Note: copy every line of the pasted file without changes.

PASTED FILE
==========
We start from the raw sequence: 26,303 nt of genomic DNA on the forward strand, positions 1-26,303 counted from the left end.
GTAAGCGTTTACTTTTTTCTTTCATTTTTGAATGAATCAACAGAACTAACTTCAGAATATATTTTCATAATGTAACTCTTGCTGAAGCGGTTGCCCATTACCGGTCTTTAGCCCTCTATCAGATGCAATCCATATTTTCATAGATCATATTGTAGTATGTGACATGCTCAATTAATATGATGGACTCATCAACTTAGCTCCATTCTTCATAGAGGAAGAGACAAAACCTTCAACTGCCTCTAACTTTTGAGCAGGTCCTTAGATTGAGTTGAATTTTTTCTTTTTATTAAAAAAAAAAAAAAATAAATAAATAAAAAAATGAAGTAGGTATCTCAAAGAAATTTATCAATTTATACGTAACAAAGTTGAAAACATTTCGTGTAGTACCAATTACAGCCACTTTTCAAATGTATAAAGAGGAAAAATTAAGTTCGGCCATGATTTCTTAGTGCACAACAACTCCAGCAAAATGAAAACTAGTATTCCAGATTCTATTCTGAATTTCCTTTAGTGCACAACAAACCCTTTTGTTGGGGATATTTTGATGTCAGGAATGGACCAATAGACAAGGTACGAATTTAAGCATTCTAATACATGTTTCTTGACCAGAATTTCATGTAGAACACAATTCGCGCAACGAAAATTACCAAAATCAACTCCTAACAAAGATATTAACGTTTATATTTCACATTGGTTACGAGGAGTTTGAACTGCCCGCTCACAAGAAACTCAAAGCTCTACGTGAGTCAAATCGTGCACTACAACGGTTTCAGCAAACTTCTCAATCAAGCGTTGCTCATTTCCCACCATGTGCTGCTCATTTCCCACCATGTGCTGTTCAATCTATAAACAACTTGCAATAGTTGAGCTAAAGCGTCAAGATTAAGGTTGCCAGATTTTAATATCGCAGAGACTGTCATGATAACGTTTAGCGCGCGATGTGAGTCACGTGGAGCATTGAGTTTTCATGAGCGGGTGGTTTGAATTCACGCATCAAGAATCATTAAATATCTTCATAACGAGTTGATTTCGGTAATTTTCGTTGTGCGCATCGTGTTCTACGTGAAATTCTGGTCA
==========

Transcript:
We start from the raw sequence: 26,303 nt of genomic DNA on the forward strand, positions 1-26,303 counted from the left end.
GTAAGCGTTTACTTTTTTCTTTCATTTTTGAATGAATCAACAGAACTAACTTCAGAATATATTTTCATAATGTAACTCTTGCTGAAGCGGTTGCCCATTACCGGTCTTTAGCCCTCTATCAGATGCAATCCATATTTTCATAGATCATATTGTAGTATGTGACATGCTCAATTAATATGATGGACTCATCAACTTAGCTCCATTCTTCATAGAGGAAGAGACAAAACCTTCAACTGCCTCTAACTTTTGAGCAGGTCCTTAGATTGAGTTGAATTTTTTCTTTTTATTAAAAAAAAAAAAAAATAAATAAATAAAAAAATGAAGTAGGTATCTCAAAGAAATTTATCAATTTATACGTAACAAAGTTGAAAACATTTCGTGTAGTACCAATTACAGCCACTTTTCAAATGTATAAAGAGGAAAAATTAAGTTCGGCCATGATTTCTTAGTGCACAACAACTCCAGCAAAATGAAAACTAGTATTCCAGATTCTATTCTGAATTTCCTTTAGTGCACAACAAACCCTTTTGTTGGGGATATTTTGATGTCAGGAATGGACCAATAGACAAGGTACGAATTTAAGCATTCTAATACATGTTTCTTGACCAGAATTTCATGTAGAACACAATTCGCGCAACGAAAATTACCAAAATCAACTCCTAACAAAGATATTAACGTTTATATTTCACATTGGTTACGAGGAGTTTGAACTGCCCGCTCACAAGAAACTCAAAGCTCTACGTGAGTCAAATCGTGCACTACAACGGTTTCAGCAAACTTCTCAATCAAGCGTTGCTCATTTCCCACCATGTGCTGCTCATTTCCCACCATGTGCTGTTCAATCTATAAACAACTTGCAATAGTTGAGCTAAAGCGTCAAGATTAAGGTTGCCAGATTTTAATATCGCAGAGACTGTCATGATAACGTTTAGCGCGCGATGTGAGTCACGTGGAGCATTGAGTTTTCATGAGCGGGTGGTTTGAATTCACGCATCAAGAATCATTAAATATCTTCATAACGAGTTGATTTCGGTAATTTTCGTTGTGCGCATCGTGTTCTACGTGAAATTCTGGTCA